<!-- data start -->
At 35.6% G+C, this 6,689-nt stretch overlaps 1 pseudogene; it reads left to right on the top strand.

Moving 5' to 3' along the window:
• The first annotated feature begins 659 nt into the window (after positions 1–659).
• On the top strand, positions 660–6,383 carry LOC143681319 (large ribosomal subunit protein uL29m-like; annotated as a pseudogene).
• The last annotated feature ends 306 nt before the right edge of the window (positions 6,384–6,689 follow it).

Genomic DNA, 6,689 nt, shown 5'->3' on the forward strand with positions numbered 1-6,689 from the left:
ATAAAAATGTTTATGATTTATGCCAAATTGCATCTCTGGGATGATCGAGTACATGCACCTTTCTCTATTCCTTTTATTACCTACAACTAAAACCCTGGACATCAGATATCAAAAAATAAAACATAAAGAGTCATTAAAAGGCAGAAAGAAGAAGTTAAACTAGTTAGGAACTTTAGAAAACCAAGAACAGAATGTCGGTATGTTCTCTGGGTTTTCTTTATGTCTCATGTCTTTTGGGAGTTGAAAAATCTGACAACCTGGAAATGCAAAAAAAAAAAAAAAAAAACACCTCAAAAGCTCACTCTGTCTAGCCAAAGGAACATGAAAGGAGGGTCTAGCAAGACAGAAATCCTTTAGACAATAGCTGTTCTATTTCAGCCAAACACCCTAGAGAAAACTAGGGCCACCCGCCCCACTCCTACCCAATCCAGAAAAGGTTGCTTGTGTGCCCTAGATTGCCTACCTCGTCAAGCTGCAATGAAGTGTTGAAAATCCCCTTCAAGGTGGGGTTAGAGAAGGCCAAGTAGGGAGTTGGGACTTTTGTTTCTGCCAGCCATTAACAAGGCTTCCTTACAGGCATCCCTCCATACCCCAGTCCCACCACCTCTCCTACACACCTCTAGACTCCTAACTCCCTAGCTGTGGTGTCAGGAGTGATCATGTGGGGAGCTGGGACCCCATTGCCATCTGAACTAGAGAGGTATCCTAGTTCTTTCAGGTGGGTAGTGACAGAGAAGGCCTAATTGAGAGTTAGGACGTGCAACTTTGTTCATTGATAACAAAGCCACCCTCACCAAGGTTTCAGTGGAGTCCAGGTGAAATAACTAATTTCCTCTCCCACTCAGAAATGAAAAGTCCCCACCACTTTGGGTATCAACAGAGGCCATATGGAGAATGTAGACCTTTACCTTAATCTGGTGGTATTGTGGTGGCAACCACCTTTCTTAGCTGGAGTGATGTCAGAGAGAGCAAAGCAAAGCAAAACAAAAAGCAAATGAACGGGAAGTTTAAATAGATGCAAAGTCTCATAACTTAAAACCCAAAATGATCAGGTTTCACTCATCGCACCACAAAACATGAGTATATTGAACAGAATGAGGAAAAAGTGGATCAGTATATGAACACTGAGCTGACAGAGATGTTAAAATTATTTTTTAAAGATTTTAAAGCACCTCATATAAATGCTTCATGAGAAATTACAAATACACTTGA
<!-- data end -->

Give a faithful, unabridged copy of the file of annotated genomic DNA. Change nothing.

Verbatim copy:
At 35.6% G+C, this 6,689-nt stretch overlaps 1 pseudogene; it reads left to right on the top strand.

Moving 5' to 3' along the window:
• The first annotated feature begins 659 nt into the window (after positions 1–659).
• On the top strand, positions 660–6,383 carry LOC143681319 (large ribosomal subunit protein uL29m-like; annotated as a pseudogene).
• The last annotated feature ends 306 nt before the right edge of the window (positions 6,384–6,689 follow it).

Genomic DNA, 6,689 nt, shown 5'->3' on the forward strand with positions numbered 1-6,689 from the left:
ATAAAAATGTTTATGATTTATGCCAAATTGCATCTCTGGGATGATCGAGTACATGCACCTTTCTCTATTCCTTTTATTACCTACAACTAAAACCCTGGACATCAGATATCAAAAAATAAAACATAAAGAGTCATTAAAAGGCAGAAAGAAGAAGTTAAACTAGTTAGGAACTTTAGAAAACCAAGAACAGAATGTCGGTATGTTCTCTGGGTTTTCTTTATGTCTCATGTCTTTTGGGAGTTGAAAAATCTGACAACCTGGAAATGCAAAAAAAAAAAAAAAAAAACACCTCAAAAGCTCACTCTGTCTAGCCAAAGGAACATGAAAGGAGGGTCTAGCAAGACAGAAATCCTTTAGACAATAGCTGTTCTATTTCAGCCAAACACCCTAGAGAAAACTAGGGCCACCCGCCCCACTCCTACCCAATCCAGAAAAGGTTGCTTGTGTGCCCTAGATTGCCTACCTCGTCAAGCTGCAATGAAGTGTTGAAAATCCCCTTCAAGGTGGGGTTAGAGAAGGCCAAGTAGGGAGTTGGGACTTTTGTTTCTGCCAGCCATTAACAAGGCTTCCTTACAGGCATCCCTCCATACCCCAGTCCCACCACCTCTCCTACACACCTCTAGACTCCTAACTCCCTAGCTGTGGTGTCAGGAGTGATCATGTGGGGAGCTGGGACCCCATTGCCATCTGAACTAGAGAGGTATCCTAGTTCTTTCAGGTGGGTAGTGACAGAGAAGGCCTAATTGAGAGTTAGGACGTGCAACTTTGTTCATTGATAACAAAGCCACCCTCACCAAGGTTTCAGTGGAGTCCAGGTGAAATAACTAATTTCCTCTCCCACTCAGAAATGAAAAGTCCCCACCACTTTGGGTATCAACAGAGGCCATATGGAGAATGTAGACCTTTACCTTAATCTGGTGGTATTGTGGTGGCAACCACCTTTCTTAGCTGGAGTGATGTCAGAGAGAGCAAAGCAAAGCAAAACAAAAAGCAAATGAACGGGAAGTTTAAATAGATGCAAAGTCTCATAACTTAAAACCCAAAATGATCAGGTTTCACTCATCGCACCACAAAACATGAGTATATTGAACAGAATGAGGAAAAAGTGGATCAGTATATGAACACTGAGCTGACAGAGATGTTAAAATTATTTTTTAAAGATTTTAAAGCACCTCATATAAATGCTTCATGAGAAATTACAAATACACTTGA